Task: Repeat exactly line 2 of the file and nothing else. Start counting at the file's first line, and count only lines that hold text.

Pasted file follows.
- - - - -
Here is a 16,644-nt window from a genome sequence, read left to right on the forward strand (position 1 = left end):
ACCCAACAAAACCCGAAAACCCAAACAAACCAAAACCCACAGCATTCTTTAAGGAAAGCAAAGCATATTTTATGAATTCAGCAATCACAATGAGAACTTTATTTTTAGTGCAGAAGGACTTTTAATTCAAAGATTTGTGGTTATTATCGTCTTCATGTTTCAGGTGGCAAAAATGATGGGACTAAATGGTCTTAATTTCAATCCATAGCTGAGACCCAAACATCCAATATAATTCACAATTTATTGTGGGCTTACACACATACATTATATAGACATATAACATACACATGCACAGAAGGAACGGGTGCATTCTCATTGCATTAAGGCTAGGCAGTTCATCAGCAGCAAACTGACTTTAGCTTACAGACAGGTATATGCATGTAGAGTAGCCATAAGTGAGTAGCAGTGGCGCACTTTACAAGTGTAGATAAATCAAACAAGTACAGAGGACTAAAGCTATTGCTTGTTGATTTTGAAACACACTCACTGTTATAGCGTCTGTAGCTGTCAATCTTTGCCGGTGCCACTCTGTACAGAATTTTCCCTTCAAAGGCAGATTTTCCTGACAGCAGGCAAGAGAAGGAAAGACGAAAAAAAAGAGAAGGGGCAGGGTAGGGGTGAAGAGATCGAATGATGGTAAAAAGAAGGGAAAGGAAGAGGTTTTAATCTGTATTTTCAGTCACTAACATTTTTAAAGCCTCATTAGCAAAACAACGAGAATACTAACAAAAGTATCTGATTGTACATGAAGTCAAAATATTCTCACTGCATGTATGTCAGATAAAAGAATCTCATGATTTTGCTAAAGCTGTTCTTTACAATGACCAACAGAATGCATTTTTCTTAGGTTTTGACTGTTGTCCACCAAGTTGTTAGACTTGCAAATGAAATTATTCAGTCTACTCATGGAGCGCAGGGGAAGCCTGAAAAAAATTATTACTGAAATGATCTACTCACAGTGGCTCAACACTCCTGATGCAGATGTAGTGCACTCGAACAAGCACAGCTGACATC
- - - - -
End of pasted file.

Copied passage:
ACCCAACAAAACCCGAAAACCCAAACAAACCAAAACCCACAGCATTCTTTAAGGAAAGCAAAGCATATTTTATGAATTCAGCAATCACAATGAGAACTTTATTTTTAGTGCAGAAGGACTTTTAATTCAAAGATTTGTGGTTATTATCGTCTTCATGTTTCAGGTGGCAAAAATGATGGGACTAAATGGTCTTAATTTCAATCCATAGCTGAGACCCAAACATCCAATATAATTCACAATTTATTGTGGGCTTACACACATACATTATATAGACATATAACATACACATGCACAGAAGGAACGGGTGCATTCTCATTGCATTAAGGCTAGGCAGTTCATCAGCAGCAAACTGACTTTAGCTTACAGACAGGTATATGCATGTAGAGTAGCCATAAGTGAGTAGCAGTGGCGCACTTTACAAGTGTAGATAAATCAAACAAGTACAGAGGACTAAAGCTATTGCTTGTTGATTTTGAAACACACTCACTGTTATAGCGTCTGTAGCTGTCAATCTTTGCCGGTGCCACTCTGTACAGAATTTTCCCTTCAAAGGCAGATTTTCCTGACAGCAGGCAAGAGAAGGAAAGACGAAAAAAAAGAGAAGGGGCAGGGTAGGGGTGAAGAGATCGAATGATGGTAAAAAGAAGGGAAAGGAAGAGGTTTTAATCTGTATTTTCAGTCACTAACATTTTTAAAGCCTCATTAGCAAAACAACGAGAATACTAACAAAAGTATCTGATTGTACATGAAGTCAAAATATTCTCACTGCATGTATGTCAGATAAAAGAATCTCATGATTTTGCTAAAGCTGTTCTTTACAATGACCAACAGAATGCATTTTTCTTAGGTTTTGACTGTTGTCCACCAAGTTGTTAGACTTGCAAATGAAATTATTCAGTCTACTCATGGAGCGCAGGGGAAGCCTGAAAAAAATTATTACTGAAATGATCTACTCACAGTGGCTCAACACTCCTGATGCAGATGTAGTGCACTCGAACAAGCACAGCTGACATC